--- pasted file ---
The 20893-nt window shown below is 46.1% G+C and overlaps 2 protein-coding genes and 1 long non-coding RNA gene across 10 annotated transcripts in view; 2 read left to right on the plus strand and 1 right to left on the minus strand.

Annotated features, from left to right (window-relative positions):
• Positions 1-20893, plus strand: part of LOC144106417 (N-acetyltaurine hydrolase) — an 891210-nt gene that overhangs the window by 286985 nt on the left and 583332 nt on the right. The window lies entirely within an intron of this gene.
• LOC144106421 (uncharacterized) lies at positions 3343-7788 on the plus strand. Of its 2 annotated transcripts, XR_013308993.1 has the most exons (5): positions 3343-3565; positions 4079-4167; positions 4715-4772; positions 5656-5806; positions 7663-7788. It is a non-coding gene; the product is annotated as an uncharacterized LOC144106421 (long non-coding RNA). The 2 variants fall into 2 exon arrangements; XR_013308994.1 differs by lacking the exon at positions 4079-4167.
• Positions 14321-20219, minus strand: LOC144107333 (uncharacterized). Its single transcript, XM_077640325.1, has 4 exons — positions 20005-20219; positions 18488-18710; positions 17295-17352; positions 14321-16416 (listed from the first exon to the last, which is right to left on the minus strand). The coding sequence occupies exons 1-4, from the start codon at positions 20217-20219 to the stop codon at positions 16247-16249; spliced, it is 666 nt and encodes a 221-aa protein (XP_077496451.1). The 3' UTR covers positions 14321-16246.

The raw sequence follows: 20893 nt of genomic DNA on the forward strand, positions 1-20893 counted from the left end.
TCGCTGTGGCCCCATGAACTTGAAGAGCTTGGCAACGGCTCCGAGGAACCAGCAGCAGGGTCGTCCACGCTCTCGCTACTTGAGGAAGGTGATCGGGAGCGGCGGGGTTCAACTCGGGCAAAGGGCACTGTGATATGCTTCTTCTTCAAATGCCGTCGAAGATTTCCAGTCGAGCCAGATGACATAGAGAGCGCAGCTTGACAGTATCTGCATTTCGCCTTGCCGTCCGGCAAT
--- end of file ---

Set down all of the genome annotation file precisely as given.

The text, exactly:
The 20893-nt window shown below is 46.1% G+C and overlaps 2 protein-coding genes and 1 long non-coding RNA gene across 10 annotated transcripts in view; 2 read left to right on the plus strand and 1 right to left on the minus strand.

Annotated features, from left to right (window-relative positions):
• Positions 1-20893, plus strand: part of LOC144106417 (N-acetyltaurine hydrolase) — an 891210-nt gene that overhangs the window by 286985 nt on the left and 583332 nt on the right. The window lies entirely within an intron of this gene.
• LOC144106421 (uncharacterized) lies at positions 3343-7788 on the plus strand. Of its 2 annotated transcripts, XR_013308993.1 has the most exons (5): positions 3343-3565; positions 4079-4167; positions 4715-4772; positions 5656-5806; positions 7663-7788. It is a non-coding gene; the product is annotated as an uncharacterized LOC144106421 (long non-coding RNA). The 2 variants fall into 2 exon arrangements; XR_013308994.1 differs by lacking the exon at positions 4079-4167.
• Positions 14321-20219, minus strand: LOC144107333 (uncharacterized). Its single transcript, XM_077640325.1, has 4 exons — positions 20005-20219; positions 18488-18710; positions 17295-17352; positions 14321-16416 (listed from the first exon to the last, which is right to left on the minus strand). The coding sequence occupies exons 1-4, from the start codon at positions 20217-20219 to the stop codon at positions 16247-16249; spliced, it is 666 nt and encodes a 221-aa protein (XP_077496451.1). The 3' UTR covers positions 14321-16246.

The raw sequence follows: 20893 nt of genomic DNA on the forward strand, positions 1-20893 counted from the left end.
TCGCTGTGGCCCCATGAACTTGAAGAGCTTGGCAACGGCTCCGAGGAACCAGCAGCAGGGTCGTCCACGCTCTCGCTACTTGAGGAAGGTGATCGGGAGCGGCGGGGTTCAACTCGGGCAAAGGGCACTGTGATATGCTTCTTCTTCAAATGCCGTCGAAGATTTCCAGTCGAGCCAGATGACATAGAGAGCGCAGCTTGACAGTATCTGCATTTCGCCTTGCCGTCCGGCAAT